Draft Grader: Seattle Seahawks

| 5 years ago

Draft Grader: Seattle Seahawks

It’s been an interesting couple of years in Seattle since Pete Carroll and John Schneider took charge of the Seahawks. Faced with an aging and declining roster, they’ve overseen a massive overhaul in talent, with some moves that have worked and some that haven’t.

Continuing our Draft Grader series, we take a look at some of the talent Tim Ruskell had picked up for the two, while also examining their own first draft class. Each pick between the 2008 and 2010 draft classes gets a grade between +2.0 and -2.0 (in 0.5 increments) that depends upon:

• Where they were drafted
• Their performance
• Their contribution (how many snaps their team got out of them)
• Other factors such as unforeseen injuries and conditions that could not have been accounted for

Let’s take a look at how Seattle has drafted.



+2.0: You’ve just found Tom Brady in the 6th round

Would they have started Tarvaris Jackson last year if they had?


+1.5: Getting much more than you bargained for!

Kam Chancellor, S (133rd overall pick in 2010): Is this too high for Chancellor? It depends, to a degree, on whether you think he can cut back on the harmful (seven) penalties and continues to be one of the true playmaking safeties in the league. Our fifth-ranked safety in the league last year, he would have been in the Top 3 but for some unnecessary penalties.


+1.0: The scouts nailed it!

Red Bryant, DE (121st overall pick in 2008): It’s strange that while being a pick of the old front office, Bryant has only really developed since Pete Carroll took over. A defensive end who allows the Seahawks to run a heavily 4-3 hybrid defense, the former fourth round pick is the kind of player that forces runs away from where they’re intending to go. While he rarely offers much in the form of a pass rush, he is a huge part of an improving defense.

Justin Forsett, RB (233rd overall pick in 2008): Coming off his worst year, you shouldn’t forget just how good Forsett was over the 2009-10 seasons. The second most elusive back in the league in his rookie year, the former seventh-rounder has also made a big contribution at times on special teams.

Earl Thomas, S (14th overall pick in 2010): A tough at times rookie year made way to an impressive sophomore season that saw Thomas finish ranked eighth overall in our safety rankings. There are areas of his game that he can improve, but he is a very active player.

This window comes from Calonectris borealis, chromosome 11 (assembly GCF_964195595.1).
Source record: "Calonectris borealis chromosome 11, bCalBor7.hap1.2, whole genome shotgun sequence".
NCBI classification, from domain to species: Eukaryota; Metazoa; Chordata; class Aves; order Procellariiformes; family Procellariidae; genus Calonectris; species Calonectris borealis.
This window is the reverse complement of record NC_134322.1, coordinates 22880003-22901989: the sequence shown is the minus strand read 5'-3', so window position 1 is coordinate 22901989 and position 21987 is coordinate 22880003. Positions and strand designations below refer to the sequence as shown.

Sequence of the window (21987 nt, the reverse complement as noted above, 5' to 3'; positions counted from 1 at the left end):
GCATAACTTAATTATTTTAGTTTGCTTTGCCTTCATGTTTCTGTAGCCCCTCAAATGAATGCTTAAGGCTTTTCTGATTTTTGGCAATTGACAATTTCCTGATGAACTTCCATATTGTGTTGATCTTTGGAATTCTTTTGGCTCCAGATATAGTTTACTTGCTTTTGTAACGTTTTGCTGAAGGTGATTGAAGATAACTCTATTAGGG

+0.5: Never hurts to find a solid contributor

Max Unger, C (49th overall pick in 2009): You’re not going to get Unger confused with the top centers in the league. He’s capable of terrible games (Week 14 versus the Rams last year), but he’s a competent starter who should hold down the position for years. It’s also worth noting that he didn’t allow his quarterback to hit the deck once in 2011.

Golden Tate, WR (60th overall pick in 2010): A player who just doesn’t drop balls, Tate also has a knack for breaking tackles after finishing eighth among all receivers with 13–despite catching half as many balls as the guys above him. He looks to now have the trust of the Seahawks’ coaching staff and could be poised to break out.

Walter Thurmond, CB (111th overall pick in 2010): While still a developing player and coming off an injury, Thurmond has held up pretty well when he’s been on the field for a not-so-insignificant 563 snaps. He’s served as part of a deep rotation of cornerbacks.


0.0: Nothing ventured, nothing gained/ it could have been worse

Owen Schmitt, FB (163rd overall pick in 2008): Schmitt hung around the roster and got significant snaps on offense, but just was never a good lead blocker.

Brandon Coutu, K (235th overall pick in 2008): Stayed on the roster for an entire year but couldn’t beat out an established Olindo Mare. No shame in that.

Deon Butler, WR (91st overall pick in 2009): 969 snaps later we’re still trying to figure out if we like Butler, or if we’re giving him something of a pass for that horrific 2010 injury. 2012 which will hopefully help answer that question.

Mike Teel, QB (178th overall pick in 2009): Teel spent his first year in the league a game day inactive as the Seahawks’ No. 3 QB, but wasn’t part of Carroll’s master plan when he took over.